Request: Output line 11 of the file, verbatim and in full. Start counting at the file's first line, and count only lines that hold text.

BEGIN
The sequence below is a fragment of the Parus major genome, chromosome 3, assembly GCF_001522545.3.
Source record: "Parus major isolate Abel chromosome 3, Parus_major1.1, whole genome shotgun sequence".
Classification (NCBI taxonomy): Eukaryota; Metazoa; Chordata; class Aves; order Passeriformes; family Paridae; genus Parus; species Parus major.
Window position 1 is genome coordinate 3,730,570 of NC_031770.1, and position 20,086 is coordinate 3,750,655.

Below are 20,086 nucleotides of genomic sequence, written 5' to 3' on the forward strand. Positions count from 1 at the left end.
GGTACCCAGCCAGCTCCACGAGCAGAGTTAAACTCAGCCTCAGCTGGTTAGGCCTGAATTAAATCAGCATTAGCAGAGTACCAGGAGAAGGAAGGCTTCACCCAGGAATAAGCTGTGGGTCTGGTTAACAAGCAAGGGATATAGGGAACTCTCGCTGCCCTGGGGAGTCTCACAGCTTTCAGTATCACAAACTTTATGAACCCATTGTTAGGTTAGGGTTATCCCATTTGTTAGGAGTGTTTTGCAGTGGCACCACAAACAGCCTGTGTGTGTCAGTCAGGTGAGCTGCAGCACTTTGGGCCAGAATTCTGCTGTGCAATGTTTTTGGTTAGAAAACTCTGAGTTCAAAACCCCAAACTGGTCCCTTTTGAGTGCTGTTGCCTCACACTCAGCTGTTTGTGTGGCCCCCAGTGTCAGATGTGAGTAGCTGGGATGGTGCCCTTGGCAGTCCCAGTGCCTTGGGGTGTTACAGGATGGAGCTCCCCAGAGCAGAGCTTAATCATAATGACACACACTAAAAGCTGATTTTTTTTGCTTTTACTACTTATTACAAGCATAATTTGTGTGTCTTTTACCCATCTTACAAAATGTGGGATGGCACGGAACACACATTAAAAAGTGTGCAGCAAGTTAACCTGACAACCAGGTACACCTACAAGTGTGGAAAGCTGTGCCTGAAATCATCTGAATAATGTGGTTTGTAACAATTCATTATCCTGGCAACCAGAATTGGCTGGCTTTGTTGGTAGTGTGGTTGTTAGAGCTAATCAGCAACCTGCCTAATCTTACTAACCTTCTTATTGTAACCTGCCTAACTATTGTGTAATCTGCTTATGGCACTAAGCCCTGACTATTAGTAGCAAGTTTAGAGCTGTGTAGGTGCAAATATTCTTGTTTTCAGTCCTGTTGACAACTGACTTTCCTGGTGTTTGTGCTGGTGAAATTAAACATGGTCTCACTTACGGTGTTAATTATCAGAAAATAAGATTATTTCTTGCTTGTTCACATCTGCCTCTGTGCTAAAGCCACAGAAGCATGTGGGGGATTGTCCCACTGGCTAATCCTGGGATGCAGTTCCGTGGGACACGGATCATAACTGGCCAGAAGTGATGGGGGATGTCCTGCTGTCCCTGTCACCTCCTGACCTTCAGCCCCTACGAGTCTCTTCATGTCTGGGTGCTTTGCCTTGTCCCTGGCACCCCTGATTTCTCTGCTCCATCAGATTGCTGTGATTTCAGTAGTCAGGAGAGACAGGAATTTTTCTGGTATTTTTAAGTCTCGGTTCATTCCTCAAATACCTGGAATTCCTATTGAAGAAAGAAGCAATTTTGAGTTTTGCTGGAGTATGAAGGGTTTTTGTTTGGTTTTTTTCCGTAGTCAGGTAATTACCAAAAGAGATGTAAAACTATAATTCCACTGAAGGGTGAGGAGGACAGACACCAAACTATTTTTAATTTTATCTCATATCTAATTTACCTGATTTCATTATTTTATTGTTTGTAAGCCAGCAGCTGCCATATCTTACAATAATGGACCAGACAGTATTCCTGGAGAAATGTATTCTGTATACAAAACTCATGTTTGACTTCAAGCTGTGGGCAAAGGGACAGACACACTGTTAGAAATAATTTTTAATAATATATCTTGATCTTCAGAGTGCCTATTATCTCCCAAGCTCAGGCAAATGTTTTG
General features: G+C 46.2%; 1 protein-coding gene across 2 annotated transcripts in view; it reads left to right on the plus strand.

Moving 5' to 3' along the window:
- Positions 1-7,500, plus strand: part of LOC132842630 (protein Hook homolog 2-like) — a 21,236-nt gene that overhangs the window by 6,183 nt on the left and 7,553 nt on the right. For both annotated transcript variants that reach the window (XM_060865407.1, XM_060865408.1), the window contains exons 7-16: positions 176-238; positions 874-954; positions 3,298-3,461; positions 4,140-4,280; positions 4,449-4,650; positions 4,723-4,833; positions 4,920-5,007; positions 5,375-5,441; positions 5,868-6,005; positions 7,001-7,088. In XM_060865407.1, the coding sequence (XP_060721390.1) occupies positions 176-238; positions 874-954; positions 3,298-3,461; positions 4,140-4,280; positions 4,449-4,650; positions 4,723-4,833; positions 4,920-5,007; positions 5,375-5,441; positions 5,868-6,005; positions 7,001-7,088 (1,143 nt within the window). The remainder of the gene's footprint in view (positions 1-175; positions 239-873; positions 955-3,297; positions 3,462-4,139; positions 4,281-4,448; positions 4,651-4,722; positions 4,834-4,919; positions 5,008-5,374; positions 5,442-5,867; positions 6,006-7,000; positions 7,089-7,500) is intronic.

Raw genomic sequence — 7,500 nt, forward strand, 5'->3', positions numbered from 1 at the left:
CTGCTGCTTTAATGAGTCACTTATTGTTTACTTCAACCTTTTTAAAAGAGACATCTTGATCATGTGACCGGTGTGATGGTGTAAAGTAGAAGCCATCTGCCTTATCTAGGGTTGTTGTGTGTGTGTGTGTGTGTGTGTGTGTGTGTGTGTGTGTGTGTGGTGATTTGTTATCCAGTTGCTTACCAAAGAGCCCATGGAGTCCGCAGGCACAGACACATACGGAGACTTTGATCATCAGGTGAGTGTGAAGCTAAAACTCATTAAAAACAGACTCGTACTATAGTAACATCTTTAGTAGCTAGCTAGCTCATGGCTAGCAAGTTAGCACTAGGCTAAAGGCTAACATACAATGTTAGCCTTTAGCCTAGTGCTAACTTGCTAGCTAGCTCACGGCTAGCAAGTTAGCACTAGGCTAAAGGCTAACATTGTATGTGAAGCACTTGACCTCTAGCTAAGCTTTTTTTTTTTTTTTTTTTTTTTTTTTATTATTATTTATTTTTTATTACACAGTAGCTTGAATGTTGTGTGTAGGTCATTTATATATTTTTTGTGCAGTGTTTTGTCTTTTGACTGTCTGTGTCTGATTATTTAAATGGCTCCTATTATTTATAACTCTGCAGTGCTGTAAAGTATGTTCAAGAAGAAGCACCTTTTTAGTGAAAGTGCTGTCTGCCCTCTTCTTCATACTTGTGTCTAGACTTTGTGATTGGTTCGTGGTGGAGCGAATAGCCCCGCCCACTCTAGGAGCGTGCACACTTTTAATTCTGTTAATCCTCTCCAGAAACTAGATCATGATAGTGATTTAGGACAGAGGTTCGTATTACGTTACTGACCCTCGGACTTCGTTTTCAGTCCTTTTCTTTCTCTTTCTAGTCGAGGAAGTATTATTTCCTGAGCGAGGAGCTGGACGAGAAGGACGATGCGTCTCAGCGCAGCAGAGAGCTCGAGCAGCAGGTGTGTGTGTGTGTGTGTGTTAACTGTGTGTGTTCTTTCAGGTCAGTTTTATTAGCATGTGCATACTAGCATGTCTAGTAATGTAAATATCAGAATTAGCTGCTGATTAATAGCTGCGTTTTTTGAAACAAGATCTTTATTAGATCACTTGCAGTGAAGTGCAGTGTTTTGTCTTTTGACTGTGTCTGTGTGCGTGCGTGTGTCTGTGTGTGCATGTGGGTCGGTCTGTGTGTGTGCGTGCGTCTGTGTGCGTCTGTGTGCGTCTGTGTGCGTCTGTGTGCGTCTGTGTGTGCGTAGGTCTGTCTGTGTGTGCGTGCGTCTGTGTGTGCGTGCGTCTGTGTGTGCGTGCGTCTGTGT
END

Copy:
CTGCTGCTTTAATGAGTCACTTATTGTTTACTTCAACCTTTTTAAAAGAGACATCTTGATCATGTGACCGGTGTGATGGTGTAAAGTAGAAGCCATCTGCCTTATCTAGGGTTGTTGTGTGTGTGTGTGTGTGTGTGTGTGTGTGTGTGTGTGTGTGTGGTGATTTGTTATCCAGTTGCTTACCAAAGAGCCCATGGAGTCCGCAGGCACAGACACATACGGAGACTTTGATCATCAGGTGAGTGTGAAGCTAAAACTCATTAAAAACAGACTCGTACTATAGTAACATCTTTAGTAGCTAGCTAGCTCATGGCTAGCAAGTTAGCACTAGGCTAAAGGCTAACATACAATGTTAGCCTTTAGCCTAGTGCTAACTTGCTAGCTAGCTCACGGCTAGCAAGTTAGCACTAGGCTAAAGGCTAACATTGTATGTGAAGCACTTGACCTCTAGCTAAGCTTTTTTTTTTTTTTTTTTTTTTTTTTTATTATTATTTATTTTTTATTACACAGTAGCTTGAATGTTGTGTGTAGGTCATTTATATATTTTTTGTGCAGTGTTTTGTCTTTTGACTGTCTGTGTCTGATTATTTAAATGGCTCCTATTATTTATAACTCTGCAGTGCTGTAAAGTATGTTCAAGAAGAAGCACCTTTTTAGTGAAAGTGCTGTCTGCCCTCTTCTTCATACTTGTGTCTAGACTTTGTGATTGGTTCGTGGTGGAGCGAATAGCCCCGCCCACTCTAGGAGCGTGCACACTTTTAATTCTGTTAATCCTCTCCAGAAACTAGATCATGATAGTGATTTAGGACAGAGGTTCGTATTACGTTACTGACCCTCGGACTTCGTTTTCAGTCCTTTTCTTTCTCTTTCTAGTCGAGGAAGTATTATTTCCTGAGCGAGGAGCTGGACGAGAAGGACGATGCGTCTCAGCGCAGCAGAGAGCTCGAGCAGCAGGTGTGTGTGTGTGTGTGTGTTAACTGTGTGTGTTCTTTCAGGTCAGTTTTATTAGCATGTGCATACTAGCATGTCTAGTAATGTAAATATCAGAATTAGCTGCTGATTAATAGCTGCGTTTTTTGAAACAAGATCTTTATTAGATCACTTGCAGTGAAGTGCAGTGTTTTGTCTTTTGACTGTGTCTGTGTGCGTGCGTGTGTCTGTGTGTGCATGTGGGTCGGTCTGTGTGTGTGCGTGCGTCTGTGTGCGTCTGTGTGCGTCTGTGTGCGTCTGTGTGCGTCTGTGTGTGCGTAGGTCTGTCTGTGTGTGCGTGCGTCTGTGTGTGCGTGCGTCTGTGTGTGCGTGCGTCTGTGT